Democrats Close In as Health Vote Approaches
The ranks of undecided House Democrats continued to shrink late Saturday night, with leaders confident they would find the votes even though they still appeared to be a handful short.
Leadership’s latest setback came from Rep. Glenn Nye (D-Va.), who voted against the original House bill, declaring his “no” vote.
Other setbacks Saturday included Rep. Zack Space (D-Ohio) flipping from “yes” on the original health care bill to “no,” and Rep. Jim Matheson (D-Utah) staying in the “no” column.
A key group of undeclared Members included retiring Reps. Marion Berry (D-Ark.), Brian Baird (D-Wash.) and John Tanner (D-Tenn.), all of whom leaders hope will be with them in the end. Berry backed the bill the first time around, while Baird and Tanner would be pickups.
There are no other easy targets for leadership among Democrats who voted “no” in November.
Rep. Rick Boucher (D-Va.), who remained undeclared, has refused steadfastly to discuss the bill with reporters and hails from a conservative part of the state.
That means leadership has to limit its losses among the remaining undeclared Democrats who voted for the original House bill, a group that largely consists of opponents of abortion rights led by Rep. Bart Stupak (D-Mich.).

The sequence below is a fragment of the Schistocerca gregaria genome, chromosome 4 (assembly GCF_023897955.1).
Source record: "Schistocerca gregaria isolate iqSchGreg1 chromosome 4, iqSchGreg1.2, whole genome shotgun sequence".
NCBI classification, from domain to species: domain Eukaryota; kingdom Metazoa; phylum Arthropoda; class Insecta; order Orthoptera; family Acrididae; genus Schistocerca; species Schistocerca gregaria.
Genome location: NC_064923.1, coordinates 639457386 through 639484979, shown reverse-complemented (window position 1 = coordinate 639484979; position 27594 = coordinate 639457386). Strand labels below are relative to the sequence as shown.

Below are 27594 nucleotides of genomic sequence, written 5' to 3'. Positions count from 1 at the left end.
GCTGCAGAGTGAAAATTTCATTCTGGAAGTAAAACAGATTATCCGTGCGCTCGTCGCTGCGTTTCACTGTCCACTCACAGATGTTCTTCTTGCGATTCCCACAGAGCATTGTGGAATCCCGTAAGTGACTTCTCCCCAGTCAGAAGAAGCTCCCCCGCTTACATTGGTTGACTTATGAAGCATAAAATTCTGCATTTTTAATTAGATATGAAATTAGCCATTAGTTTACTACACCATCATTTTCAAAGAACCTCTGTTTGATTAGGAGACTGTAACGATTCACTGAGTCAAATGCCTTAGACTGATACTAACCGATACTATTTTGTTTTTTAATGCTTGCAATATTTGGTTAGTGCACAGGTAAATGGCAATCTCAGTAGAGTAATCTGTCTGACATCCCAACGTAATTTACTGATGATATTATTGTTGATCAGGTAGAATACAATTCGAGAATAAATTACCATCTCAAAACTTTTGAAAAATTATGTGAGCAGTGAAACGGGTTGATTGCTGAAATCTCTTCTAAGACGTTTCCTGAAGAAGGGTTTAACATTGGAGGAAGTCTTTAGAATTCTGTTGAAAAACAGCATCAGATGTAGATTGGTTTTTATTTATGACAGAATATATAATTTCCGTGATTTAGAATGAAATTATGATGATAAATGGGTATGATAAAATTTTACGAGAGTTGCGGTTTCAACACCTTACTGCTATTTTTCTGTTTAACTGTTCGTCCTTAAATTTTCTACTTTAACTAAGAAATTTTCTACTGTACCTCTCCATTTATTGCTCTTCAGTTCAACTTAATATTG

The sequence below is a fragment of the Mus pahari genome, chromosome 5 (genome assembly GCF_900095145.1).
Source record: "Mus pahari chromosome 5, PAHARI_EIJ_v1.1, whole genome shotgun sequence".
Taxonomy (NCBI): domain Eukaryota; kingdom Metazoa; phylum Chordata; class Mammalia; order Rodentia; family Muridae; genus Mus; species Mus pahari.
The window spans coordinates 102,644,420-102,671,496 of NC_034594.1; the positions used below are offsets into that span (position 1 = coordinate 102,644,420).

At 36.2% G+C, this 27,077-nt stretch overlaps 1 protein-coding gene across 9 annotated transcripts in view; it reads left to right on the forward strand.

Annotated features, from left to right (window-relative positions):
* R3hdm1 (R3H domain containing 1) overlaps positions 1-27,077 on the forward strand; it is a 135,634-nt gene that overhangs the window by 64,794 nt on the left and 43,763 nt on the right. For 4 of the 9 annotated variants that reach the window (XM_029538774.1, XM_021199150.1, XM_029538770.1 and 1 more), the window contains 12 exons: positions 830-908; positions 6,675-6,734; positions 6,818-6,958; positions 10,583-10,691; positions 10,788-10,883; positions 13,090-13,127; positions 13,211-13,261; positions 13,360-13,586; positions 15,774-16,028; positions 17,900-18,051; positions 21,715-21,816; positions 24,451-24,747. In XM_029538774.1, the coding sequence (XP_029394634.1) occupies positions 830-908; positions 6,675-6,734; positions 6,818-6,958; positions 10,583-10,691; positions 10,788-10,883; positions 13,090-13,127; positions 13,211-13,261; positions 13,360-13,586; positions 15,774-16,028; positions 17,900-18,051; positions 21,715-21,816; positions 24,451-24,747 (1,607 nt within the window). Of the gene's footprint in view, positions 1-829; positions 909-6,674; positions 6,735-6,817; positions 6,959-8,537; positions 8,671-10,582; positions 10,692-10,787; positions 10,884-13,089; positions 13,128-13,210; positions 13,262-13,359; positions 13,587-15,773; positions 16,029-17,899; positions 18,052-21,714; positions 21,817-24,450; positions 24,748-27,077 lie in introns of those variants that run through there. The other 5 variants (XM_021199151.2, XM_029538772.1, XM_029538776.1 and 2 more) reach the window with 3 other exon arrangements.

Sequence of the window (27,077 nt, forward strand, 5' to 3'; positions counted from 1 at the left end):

The White House was trying to placate at least a few of those Members with an executive order reiterating that no federal funds would be spent on abortions under the bill. Drafts of that order were circulating around the Capitol on Saturday night.
House Majority Whip James Clyburn (D-S.C.) told reporters that if an executive order was sufficient to restart stem-cell research, it ought to be sufficient to put to rest the abortion controversy. But he said late Saturday that it had not yet been resolved.
“It’s still an issue,” he said.
With the undeclared dwindling toward the single digits, Democratic vote-counters were facing a narrowing path to 216, the number of “yes” votes needed to pass the measure.
The hope, as of Saturday evening, was that the executive order would bring aboard at least three in the Stupak camp — Reps. Kathy Dahlkemper (D-Pa.), Steve Driehaus (D-Ohio) and Marcy Kaptur (D-Ohio) — and maybe one more, between West Virginia Reps. Nick Rahall (D) and Alan Mollohan (D). And leaders were eager to lock down Rep. Paul Kanjorski (D-Pa.), who also supported House passage.
Stupak, who once spoke for a dozen Democrats who were prepared to vote against the bill unless his strict abortion restrictions on insurance coverage were adopted, told reporters Saturday that his group was down to six, and he did not know if that would be enough to block the bill.
Stupak’s demand for a vote on an enrolling resolution incorporating his language into the Senate bill was strongly rejected by Speaker Nancy Pelosi (D-Calif.) on Saturday morning.
Other headaches continued to plague leadership, including Rep. Loretta Sanchez (D-Calif.), who senior aides said went on a fundraising trip to Florida on Saturday — skipping House votes — and is listed by Democratic vote counters as a “no” even if she does show up Sunday.